'2 Days in New York'
Rated R for profanity, sexual content, brief nudity and the depiction of drug use.
The new movie from French writer-director-actress Julie Delpy is titled "2 Days in New York," but the irritating evidence on-screen suggests the contamination of not days but years of immersion in America, or at least the more wearying examples of its commercial film culture.
In place of wit and charm, we get frank and by now obligatory sex talk; instead of an engaging storytelling rhythm, we're offered fast edits and almost random cuts. Is this poor filmmaking, or an indication of a master plan?
"2 Days in New York" is a sequel of sorts to the superior and modestly popular "2 Days in Paris" (2007), also written and directed by its star. (You don't need to be familiar with the first film to appreciate the new one). In both efforts, Delpy presents herself as a sort of sexy Gallic distaff Woody Allen — a smart cookie suffering from high anxiety.
The earlier film followed Marion (Delpy) and her neurotic American boyfriend (Adam Goldberg) on a trip to Marion's home city, to meet her family. The new movie reverses the formula (and ditches Goldberg), as Marion and her new boyfriend, Mingus (Chris Rock, the movie's saving grace), welcome Marion's gregarious, Santa Claus look-alike father (Albert Delpy, Julie's actual dad), her exhibitionist sister (Alexia Landeau) and the sister's lovable-loser boyfriend, Manu (Alexandre Nahon), to their too-small Manhattan apartment.
Where "New York" is sloppy, "Paris" was casual; where the new film is coarse, its predecessor was natural. One might give Delpy the benefit of the doubt and suggest the differences are intended to reflect the values and personalities of their respective cities, but almost everything in the hectic "2 Days in New York" falls so flat one must conclude its annoyances are unintentional.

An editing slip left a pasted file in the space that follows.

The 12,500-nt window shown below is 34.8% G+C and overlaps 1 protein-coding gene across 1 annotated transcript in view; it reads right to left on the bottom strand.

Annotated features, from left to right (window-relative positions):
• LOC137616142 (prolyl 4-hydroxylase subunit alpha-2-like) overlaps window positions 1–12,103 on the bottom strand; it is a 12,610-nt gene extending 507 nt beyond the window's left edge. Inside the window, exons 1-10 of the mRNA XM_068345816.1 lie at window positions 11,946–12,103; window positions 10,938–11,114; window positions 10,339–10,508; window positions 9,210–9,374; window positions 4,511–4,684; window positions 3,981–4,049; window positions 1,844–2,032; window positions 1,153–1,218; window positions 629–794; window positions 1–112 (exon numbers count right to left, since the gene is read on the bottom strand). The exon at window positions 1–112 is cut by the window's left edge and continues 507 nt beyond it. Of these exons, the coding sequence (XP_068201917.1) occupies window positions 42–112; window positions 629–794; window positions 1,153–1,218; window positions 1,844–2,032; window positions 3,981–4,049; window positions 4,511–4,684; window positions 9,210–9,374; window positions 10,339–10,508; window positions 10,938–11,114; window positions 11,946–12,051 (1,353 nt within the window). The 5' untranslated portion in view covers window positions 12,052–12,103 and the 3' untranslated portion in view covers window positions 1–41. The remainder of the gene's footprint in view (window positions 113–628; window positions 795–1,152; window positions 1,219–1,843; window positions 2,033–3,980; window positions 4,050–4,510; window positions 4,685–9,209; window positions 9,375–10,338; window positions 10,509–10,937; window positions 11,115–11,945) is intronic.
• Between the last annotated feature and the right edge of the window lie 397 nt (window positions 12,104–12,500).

Most of the interest in "2 Days in New York" is due to the interracial nature of Marion's romance. As in a mainstream feature film, "foreigners" are presented as amusingly uncouth, and their fractured English and inappropriate behavior is milked for comedy. Mingus, meanwhile, is the most levelheaded and perhaps intelligent person on-screen. This might be another of the film's reversals: In the typical movie set up, Third World visitors or ethnic players in general are presented in comic contrast to the lead white characters, but here, the educated Europeans are the goofballs. Their fascination with black American culture becomes a motif, and Obama references are rampant. "Man, you're lucky to be black," the clueless Manu tells Mingus, adding: "I would have made a cool black man."
In this context, Marion's sitcom woes and hackneyed biography are particularly uninteresting. Marion and Mingus, we learn, met each other while both were working at the Village Voice; she is an art photographer, and she's also selling her soul to the highest bidder, "as a conceptual piece."
A flashback to her pre-Mingus days finds her whining: "I'm going to be 38. I'm fat ... Who's going to want me?" We're supposed to sympathize with her Everyman insecurity, but hearing Julie Delpy, of all people, complain about her unattractiveness is one of the less appealing moments of the movie year.